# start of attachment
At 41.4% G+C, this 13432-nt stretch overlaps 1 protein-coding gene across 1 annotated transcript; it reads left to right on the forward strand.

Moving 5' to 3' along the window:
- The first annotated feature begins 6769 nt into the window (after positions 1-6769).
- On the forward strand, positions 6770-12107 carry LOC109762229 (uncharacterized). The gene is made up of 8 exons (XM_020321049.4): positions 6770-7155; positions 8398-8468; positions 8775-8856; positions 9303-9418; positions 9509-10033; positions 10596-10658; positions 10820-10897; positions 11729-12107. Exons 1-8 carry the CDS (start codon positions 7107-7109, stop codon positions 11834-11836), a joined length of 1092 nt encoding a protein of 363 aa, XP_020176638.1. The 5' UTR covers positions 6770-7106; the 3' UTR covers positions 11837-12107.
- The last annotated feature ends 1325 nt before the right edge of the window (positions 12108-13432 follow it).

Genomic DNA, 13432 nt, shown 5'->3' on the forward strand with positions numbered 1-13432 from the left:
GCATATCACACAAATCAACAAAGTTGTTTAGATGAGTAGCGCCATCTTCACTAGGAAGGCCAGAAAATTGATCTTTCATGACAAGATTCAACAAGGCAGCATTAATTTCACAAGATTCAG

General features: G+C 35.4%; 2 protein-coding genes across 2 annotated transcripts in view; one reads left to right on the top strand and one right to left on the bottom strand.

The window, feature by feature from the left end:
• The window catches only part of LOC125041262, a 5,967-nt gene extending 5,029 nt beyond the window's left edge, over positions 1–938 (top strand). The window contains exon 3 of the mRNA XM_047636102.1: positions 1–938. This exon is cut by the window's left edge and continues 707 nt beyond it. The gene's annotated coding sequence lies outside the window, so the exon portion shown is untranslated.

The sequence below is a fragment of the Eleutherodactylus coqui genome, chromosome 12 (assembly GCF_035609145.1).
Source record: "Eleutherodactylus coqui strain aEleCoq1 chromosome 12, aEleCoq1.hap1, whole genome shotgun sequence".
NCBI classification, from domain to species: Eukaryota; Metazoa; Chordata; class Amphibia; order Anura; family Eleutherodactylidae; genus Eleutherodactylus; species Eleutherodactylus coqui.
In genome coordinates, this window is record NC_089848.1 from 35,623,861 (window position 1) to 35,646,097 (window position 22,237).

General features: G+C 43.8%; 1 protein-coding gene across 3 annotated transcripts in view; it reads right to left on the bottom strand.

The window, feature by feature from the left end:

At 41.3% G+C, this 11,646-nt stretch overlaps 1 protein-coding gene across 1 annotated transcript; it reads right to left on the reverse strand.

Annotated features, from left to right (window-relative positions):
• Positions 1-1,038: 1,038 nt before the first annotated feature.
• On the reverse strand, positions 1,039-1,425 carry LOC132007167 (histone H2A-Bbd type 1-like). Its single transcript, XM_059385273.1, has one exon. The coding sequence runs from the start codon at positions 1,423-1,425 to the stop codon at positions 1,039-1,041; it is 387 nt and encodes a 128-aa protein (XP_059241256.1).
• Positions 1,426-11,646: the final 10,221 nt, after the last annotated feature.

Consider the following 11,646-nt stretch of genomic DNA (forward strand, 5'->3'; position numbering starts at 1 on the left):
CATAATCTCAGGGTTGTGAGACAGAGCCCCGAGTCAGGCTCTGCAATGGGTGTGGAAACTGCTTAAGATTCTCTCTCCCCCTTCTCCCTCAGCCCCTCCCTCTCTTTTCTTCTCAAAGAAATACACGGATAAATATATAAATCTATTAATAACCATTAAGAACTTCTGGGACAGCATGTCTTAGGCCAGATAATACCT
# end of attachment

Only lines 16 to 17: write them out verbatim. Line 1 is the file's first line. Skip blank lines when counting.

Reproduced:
The window, feature by feature from the left end:

At 41.3% G+C, this 11,646-nt stretch overlaps 1 protein-coding gene across 1 annotated transcript; it reads right to left on the reverse strand.